Miyo tried not to laugh.
Not likely
, she thought.
Innocent Kan thinks a ship can take you anywhere, but Kushina and Akuso are even farther than Wei, and they say Roma and Kentak are on the other side of the world, a voyage of several hundred days. Sea trade with those lands is decades in the future.

Yet it was a fact that ships from these distant countries had reached the Land of Wa. Half the vessels sent on the return diplomatic mission were lost, but the rest survived to make it back, perhaps protected by the scapegoats they took with them on the voyage. They returned to Miyo’s realm with astonishing articles of foreign culture from countries beyond the empires of China. Many more ships would surely ply those waters—someday.

“If we went with one of those ships, we could visit countries we’ve never seen,” said Kan.

Was that what he really wanted? Or was it something that he thought could never really happen? With one eye on Kan’s enraptured profile, Miyo sank deeper into thought. This world really was a mystery.

Her thoughts traveled back twenty-odd years, when chaos reigned the length and breadth of Wa. Wars over water and territory among the great clans—Nu, Toma, and the rest—had embroiled dozens of smaller chiefdoms. Countless people died, countless villages had been put to the torch.

Still, such terrible conflict could not drag on forever. There were men of compassion among the clans, men who knew Wa would be laid waste if the fighting did not stop. A ruler was raised over them all, the nations made peace, and since that day the Land of Wa had been free from strife. Relations were sometimes tense with the San’on lands, with Kunu and the other chiefdoms that stayed outside the union. But for the most part, Heaven and Earth were at peace, and an era of plenty was underway.

None of this would have been possible without the Laws of the Messenger.

The Laws were recorded on a single scroll handed down from a time lost to memory. Of the many chiefdoms of Wa, only Kunu did not possess a copy of the Laws. Their origin was unknown, but the meaning was plain. Calamity is part of the fabric of this world and is certain to come, but those who join hands and work together will stave off disaster. And in the end, a mighty host will come to deliver victory.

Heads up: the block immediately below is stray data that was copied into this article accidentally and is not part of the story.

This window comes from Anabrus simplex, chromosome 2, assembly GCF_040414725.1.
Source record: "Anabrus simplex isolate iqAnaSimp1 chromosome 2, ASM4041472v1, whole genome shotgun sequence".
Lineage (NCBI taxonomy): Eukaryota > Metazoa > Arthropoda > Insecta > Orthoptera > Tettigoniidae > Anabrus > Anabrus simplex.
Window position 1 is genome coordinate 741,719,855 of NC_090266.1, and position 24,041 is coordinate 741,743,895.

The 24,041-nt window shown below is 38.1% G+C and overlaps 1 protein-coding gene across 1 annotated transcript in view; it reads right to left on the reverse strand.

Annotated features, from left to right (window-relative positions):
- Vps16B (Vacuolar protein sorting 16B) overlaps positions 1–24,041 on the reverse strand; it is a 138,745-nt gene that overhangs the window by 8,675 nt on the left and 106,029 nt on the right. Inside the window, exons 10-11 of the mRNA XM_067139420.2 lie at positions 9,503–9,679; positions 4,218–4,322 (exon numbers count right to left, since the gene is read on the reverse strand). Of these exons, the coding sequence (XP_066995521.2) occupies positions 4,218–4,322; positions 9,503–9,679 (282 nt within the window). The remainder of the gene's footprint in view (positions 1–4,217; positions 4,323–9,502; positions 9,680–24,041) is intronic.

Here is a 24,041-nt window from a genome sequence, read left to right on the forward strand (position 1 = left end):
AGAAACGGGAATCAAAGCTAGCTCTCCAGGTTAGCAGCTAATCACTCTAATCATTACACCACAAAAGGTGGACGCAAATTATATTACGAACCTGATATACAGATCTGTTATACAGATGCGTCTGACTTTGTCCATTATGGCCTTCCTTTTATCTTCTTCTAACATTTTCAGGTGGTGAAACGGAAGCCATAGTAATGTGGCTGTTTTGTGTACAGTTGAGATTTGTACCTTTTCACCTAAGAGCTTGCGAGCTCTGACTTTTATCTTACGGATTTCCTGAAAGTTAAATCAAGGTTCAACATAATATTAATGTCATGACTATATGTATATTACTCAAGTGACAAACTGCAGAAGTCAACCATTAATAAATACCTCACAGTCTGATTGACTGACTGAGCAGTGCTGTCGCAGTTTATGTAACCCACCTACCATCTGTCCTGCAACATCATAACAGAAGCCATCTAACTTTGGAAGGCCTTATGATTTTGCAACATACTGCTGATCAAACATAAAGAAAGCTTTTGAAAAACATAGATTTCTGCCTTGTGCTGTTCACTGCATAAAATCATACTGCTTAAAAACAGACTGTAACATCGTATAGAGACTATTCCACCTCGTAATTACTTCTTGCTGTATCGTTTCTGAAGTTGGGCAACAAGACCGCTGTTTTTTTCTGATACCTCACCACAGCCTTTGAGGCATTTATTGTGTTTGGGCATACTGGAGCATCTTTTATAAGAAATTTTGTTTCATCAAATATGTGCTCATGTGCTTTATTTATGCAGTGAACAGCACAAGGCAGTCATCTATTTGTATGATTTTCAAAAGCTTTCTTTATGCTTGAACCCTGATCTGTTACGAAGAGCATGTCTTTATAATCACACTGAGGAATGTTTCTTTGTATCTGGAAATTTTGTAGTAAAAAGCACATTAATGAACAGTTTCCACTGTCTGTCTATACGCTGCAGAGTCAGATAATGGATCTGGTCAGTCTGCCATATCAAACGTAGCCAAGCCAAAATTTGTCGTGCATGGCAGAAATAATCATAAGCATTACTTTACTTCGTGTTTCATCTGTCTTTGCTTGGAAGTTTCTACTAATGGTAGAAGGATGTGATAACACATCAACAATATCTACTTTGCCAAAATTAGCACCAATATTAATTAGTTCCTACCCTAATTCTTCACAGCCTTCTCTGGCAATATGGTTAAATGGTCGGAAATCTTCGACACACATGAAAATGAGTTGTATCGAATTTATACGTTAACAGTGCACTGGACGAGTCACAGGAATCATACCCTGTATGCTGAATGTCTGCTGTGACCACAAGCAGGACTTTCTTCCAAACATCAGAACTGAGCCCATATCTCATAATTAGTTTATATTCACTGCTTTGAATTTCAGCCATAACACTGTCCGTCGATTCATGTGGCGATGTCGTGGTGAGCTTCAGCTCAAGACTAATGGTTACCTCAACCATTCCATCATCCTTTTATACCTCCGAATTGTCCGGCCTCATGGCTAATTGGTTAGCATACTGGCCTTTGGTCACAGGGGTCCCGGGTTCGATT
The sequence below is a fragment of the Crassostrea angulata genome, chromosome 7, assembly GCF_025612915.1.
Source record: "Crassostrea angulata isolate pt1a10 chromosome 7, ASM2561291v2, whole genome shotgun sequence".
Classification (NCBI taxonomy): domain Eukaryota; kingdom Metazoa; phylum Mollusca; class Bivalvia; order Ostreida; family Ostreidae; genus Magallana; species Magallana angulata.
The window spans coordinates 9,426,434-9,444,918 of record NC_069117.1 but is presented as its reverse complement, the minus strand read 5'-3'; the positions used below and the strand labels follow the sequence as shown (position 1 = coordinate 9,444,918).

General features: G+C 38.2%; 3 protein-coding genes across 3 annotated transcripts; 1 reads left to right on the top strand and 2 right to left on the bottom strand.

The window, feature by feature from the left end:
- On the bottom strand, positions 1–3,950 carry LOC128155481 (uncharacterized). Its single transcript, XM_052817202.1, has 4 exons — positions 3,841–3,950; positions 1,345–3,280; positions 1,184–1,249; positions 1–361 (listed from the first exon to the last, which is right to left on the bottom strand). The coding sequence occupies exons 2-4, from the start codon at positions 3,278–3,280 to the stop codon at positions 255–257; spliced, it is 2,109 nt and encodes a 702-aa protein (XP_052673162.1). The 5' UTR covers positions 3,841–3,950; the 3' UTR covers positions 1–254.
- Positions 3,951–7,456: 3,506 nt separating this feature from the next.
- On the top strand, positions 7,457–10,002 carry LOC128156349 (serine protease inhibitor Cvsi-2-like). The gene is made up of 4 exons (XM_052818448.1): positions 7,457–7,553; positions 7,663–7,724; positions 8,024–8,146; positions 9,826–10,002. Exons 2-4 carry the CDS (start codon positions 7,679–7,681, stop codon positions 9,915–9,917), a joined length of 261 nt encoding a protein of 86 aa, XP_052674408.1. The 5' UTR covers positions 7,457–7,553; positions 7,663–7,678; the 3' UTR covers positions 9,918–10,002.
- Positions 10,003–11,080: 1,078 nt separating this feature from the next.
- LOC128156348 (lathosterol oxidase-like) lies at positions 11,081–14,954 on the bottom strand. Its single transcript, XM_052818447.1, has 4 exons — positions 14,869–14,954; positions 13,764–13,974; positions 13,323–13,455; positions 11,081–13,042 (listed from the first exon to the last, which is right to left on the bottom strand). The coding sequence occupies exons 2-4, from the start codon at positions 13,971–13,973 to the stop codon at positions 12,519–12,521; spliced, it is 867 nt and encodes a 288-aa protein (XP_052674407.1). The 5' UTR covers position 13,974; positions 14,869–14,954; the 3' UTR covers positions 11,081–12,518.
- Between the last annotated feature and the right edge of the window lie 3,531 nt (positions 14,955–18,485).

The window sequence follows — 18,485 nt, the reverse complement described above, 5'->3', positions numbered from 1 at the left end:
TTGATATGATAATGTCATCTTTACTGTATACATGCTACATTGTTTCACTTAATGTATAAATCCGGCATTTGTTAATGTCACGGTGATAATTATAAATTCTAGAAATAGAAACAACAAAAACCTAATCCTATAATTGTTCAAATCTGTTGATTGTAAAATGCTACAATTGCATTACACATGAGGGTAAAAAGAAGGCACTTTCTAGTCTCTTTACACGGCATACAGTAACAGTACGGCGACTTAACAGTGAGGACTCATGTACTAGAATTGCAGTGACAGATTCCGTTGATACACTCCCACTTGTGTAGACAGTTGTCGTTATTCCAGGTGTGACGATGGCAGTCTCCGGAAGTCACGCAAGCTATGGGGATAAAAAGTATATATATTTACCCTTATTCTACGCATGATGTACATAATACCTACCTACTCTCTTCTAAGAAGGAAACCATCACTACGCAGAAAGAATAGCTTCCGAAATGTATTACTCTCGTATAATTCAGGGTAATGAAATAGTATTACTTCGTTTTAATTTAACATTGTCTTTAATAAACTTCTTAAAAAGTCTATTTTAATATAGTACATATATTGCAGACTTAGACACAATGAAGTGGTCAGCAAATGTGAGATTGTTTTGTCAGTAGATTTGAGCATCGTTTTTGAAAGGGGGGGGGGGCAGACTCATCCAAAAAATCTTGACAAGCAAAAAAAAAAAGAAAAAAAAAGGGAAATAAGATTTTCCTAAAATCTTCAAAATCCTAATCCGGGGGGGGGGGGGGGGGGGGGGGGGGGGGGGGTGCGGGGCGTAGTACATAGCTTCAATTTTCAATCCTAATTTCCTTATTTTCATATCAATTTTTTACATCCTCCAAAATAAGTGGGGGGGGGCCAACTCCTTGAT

To Miyo, the Laws were little more than stale platitudes. For the clan leaders, they were sacred and inviolable, and the headmen were apt to invoke them in the most trifling of circumstances, for once invoked they must be obeyed. Had the Laws not commanded cooperation between the clans, the fighting would likely have gone on without end, no matter how great grew the weariness of the people.

Strange, too, was it that the Laws were known to each and every inhabitant of Wa. Stranger still, thought Miyo, was the fact that they were known in Wei and the other Chinese empires, as well as in Kushina, Kentak, and Maya.

It was said that seventy or eighty years had passed since the first ships from Kentak, piloted by red-skinned people over the vast ocean beyond the Chinu Sea, had reached Wa. At first, using gestures, they requested fresh water and an exchange of laws. When the leader of the small chiefdom where the visitors made landfall did as he was asked and showed them the Laws, he discovered that the visitor’s own laws, written in their language on a sheet of animal hide, matched his scroll down to the smallest detail. The headman was astonished, but the red-skinned captain merely gave a knowing nod.